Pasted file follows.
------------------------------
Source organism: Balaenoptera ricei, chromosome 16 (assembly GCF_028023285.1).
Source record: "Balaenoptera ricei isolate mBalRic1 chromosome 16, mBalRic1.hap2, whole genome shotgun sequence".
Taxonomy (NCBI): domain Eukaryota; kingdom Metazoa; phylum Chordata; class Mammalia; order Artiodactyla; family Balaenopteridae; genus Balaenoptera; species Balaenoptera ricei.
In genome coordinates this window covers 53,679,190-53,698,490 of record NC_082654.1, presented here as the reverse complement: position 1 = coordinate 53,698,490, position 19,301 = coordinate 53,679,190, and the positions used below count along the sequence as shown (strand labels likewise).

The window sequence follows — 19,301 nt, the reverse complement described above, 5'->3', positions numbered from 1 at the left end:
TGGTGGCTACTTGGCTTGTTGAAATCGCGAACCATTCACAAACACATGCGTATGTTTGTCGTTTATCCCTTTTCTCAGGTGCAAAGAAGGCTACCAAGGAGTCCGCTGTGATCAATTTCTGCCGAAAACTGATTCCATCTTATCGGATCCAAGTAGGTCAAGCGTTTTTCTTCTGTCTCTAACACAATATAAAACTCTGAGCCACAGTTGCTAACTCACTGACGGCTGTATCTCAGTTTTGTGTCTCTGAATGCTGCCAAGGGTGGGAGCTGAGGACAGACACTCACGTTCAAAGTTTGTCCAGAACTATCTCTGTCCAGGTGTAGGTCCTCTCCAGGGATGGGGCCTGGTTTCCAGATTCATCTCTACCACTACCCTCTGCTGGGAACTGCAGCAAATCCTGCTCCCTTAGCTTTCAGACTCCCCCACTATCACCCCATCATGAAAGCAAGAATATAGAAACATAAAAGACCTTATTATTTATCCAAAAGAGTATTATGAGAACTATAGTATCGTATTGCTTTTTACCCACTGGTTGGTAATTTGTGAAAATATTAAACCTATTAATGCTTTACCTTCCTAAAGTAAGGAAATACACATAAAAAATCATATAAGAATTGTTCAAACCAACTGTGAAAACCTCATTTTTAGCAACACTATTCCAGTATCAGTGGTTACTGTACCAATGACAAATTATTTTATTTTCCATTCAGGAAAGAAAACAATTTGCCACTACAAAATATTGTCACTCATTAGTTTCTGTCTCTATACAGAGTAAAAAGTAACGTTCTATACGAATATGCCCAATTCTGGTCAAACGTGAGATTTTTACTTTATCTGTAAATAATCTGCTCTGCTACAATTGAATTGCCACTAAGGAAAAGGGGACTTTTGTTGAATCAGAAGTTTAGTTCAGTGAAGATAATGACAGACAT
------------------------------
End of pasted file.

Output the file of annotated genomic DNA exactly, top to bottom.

Source organism: Balaenoptera ricei, chromosome 16 (assembly GCF_028023285.1).
Source record: "Balaenoptera ricei isolate mBalRic1 chromosome 16, mBalRic1.hap2, whole genome shotgun sequence".
Taxonomy (NCBI): domain Eukaryota; kingdom Metazoa; phylum Chordata; class Mammalia; order Artiodactyla; family Balaenopteridae; genus Balaenoptera; species Balaenoptera ricei.
In genome coordinates this window covers 53,679,190-53,698,490 of record NC_082654.1, presented here as the reverse complement: position 1 = coordinate 53,698,490, position 19,301 = coordinate 53,679,190, and the positions used below count along the sequence as shown (strand labels likewise).

The window sequence follows — 19,301 nt, the reverse complement described above, 5'->3', positions numbered from 1 at the left end:
TGGTGGCTACTTGGCTTGTTGAAATCGCGAACCATTCACAAACACATGCGTATGTTTGTCGTTTATCCCTTTTCTCAGGTGCAAAGAAGGCTACCAAGGAGTCCGCTGTGATCAATTTCTGCCGAAAACTGATTCCATCTTATCGGATCCAAGTAGGTCAAGCGTTTTTCTTCTGTCTCTAACACAATATAAAACTCTGAGCCACAGTTGCTAACTCACTGACGGCTGTATCTCAGTTTTGTGTCTCTGAATGCTGCCAAGGGTGGGAGCTGAGGACAGACACTCACGTTCAAAGTTTGTCCAGAACTATCTCTGTCCAGGTGTAGGTCCTCTCCAGGGATGGGGCCTGGTTTCCAGATTCATCTCTACCACTACCCTCTGCTGGGAACTGCAGCAAATCCTGCTCCCTTAGCTTTCAGACTCCCCCACTATCACCCCATCATGAAAGCAAGAATATAGAAACATAAAAGACCTTATTATTTATCCAAAAGAGTATTATGAGAACTATAGTATCGTATTGCTTTTTACCCACTGGTTGGTAATTTGTGAAAATATTAAACCTATTAATGCTTTACCTTCCTAAAGTAAGGAAATACACATAAAAAATCATATAAGAATTGTTCAAACCAACTGTGAAAACCTCATTTTTAGCAACACTATTCCAGTATCAGTGGTTACTGTACCAATGACAAATTATTTTATTTTCCATTCAGGAAAGAAAACAATTTGCCACTACAAAATATTGTCACTCATTAGTTTCTGTCTCTATACAGAGTAAAAAGTAACGTTCTATACGAATATGCCCAATTCTGGTCAAACGTGAGATTTTTACTTTATCTGTAAATAATCTGCTCTGCTACAATTGAATTGCCACTAAGGAAAAGGGGACTTTTGTTGAATCAGAAGTTTAGTTCAGTGAAGATAATGACAGACAT